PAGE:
The ’73 Vega was the last of the first generation, still getting over the stigma of failed aluminum engines. A rarity was offered through Yenko Chevrolet up until this year. It was known as the Stinger II. Don Yenko added a turbocharger to the 2.3L Vega engine, and garnered a total of 155hp out of it. He also added a rear spoiler, traction bars, striping, and a finned aluminum valve cover. Chevrolet offered its own performance model called the Vega GT. The GT package added unique wheels, wide raised letter tires, front & rear sway bars, full gauges, 4-spoke steering wheel, emblems, and blacked out grille.
Redesigned for ’74, the car took on a Camaro-esque appearance just like the previous generation. Only offered with 4-cylinders, V8 swaps were commonplace just as they were with Ford’s Pinto. Special editions were prevalent. A patriotic ‘Spirit of America’ edition was sold in 1974 only.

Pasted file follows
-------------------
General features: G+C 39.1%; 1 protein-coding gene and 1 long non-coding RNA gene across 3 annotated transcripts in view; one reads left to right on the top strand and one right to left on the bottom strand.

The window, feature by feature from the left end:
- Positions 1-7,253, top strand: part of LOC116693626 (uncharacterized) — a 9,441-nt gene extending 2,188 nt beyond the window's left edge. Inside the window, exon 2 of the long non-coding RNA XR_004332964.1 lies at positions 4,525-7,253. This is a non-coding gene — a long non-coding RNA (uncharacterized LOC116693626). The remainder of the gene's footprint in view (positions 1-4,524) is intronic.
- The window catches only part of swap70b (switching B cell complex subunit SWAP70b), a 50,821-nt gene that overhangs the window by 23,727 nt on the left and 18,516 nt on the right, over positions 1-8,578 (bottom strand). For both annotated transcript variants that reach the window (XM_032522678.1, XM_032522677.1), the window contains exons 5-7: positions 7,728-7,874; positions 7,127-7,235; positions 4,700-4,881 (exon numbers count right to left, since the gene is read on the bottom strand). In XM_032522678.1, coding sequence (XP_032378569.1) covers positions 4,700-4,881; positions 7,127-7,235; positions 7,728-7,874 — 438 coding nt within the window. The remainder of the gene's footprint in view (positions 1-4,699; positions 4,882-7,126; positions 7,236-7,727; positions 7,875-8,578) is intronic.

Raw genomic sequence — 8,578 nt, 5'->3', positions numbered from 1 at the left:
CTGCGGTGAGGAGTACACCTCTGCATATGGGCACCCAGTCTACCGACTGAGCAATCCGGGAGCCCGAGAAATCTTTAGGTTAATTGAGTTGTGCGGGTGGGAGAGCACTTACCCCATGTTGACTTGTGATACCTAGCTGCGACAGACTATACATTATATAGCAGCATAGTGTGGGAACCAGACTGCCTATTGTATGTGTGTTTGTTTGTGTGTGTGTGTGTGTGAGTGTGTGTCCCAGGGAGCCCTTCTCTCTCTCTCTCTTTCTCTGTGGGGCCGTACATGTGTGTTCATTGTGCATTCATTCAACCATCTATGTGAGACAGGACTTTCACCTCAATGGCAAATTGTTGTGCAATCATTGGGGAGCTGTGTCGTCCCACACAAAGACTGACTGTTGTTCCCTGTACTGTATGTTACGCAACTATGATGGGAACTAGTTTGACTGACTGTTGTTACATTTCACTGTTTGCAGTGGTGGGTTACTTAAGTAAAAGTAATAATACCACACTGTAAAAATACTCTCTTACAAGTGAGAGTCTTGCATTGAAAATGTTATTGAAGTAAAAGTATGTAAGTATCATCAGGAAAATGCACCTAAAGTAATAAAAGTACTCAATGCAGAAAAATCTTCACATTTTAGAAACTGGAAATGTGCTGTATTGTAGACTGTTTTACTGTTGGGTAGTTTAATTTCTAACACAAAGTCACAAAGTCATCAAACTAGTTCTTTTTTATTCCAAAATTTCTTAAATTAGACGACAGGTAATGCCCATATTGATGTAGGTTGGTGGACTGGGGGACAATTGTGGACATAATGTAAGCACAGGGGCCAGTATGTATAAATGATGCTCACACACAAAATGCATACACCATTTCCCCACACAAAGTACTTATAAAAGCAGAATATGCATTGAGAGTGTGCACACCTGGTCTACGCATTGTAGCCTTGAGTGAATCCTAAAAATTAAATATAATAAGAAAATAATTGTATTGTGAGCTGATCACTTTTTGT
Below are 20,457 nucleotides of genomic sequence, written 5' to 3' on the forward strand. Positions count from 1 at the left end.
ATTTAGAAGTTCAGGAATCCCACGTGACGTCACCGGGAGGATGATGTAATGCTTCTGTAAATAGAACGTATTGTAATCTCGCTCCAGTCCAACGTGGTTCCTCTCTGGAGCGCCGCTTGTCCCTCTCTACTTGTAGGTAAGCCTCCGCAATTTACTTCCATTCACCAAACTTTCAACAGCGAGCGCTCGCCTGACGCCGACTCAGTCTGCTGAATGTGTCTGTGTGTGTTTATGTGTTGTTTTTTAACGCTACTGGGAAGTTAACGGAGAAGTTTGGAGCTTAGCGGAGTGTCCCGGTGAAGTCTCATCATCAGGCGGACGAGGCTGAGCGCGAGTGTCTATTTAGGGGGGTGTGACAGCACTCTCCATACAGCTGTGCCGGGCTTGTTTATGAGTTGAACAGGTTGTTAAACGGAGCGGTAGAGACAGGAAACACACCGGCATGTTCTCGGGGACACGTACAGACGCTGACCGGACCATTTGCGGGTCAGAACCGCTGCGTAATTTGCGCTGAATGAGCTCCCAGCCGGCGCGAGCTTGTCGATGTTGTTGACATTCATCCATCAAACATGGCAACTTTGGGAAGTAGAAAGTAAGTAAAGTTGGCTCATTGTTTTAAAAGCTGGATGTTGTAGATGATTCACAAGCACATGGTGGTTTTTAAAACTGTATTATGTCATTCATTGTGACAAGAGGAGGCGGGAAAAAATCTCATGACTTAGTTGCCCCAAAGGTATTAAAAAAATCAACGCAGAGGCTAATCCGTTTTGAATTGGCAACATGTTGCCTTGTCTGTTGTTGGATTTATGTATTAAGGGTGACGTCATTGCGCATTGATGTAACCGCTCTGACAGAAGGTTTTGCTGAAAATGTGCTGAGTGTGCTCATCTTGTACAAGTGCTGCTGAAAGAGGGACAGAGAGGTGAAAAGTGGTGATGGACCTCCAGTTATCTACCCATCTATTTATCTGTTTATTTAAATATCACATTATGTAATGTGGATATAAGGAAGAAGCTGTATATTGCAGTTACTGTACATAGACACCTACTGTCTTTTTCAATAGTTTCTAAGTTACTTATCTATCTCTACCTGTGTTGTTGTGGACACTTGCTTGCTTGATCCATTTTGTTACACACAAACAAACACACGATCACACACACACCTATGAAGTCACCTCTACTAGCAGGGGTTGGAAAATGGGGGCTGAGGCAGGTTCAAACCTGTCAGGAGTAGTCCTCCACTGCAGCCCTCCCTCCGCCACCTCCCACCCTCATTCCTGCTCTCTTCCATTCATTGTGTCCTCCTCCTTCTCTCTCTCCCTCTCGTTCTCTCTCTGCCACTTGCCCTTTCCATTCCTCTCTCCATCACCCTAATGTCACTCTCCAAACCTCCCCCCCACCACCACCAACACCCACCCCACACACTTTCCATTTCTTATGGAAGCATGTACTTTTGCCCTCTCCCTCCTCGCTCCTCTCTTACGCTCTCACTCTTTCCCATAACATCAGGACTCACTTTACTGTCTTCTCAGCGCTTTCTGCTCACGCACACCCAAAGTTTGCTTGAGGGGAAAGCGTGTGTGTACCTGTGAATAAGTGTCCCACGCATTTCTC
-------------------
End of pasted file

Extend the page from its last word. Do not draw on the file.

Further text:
A new Vega was made available in 1975 & 1976. It was known as the Cosworth Vega and sported a 2.0L I4 with dual overhead camshafts, plus unique wheels and trim.
The Vega GT was still sold as well. The model name stuck around until 1977.
The Vega’s spirit lived on after, in form of the Monza S. This car was more Vega than the Monza. It was basically a Vega with an updated nose cone.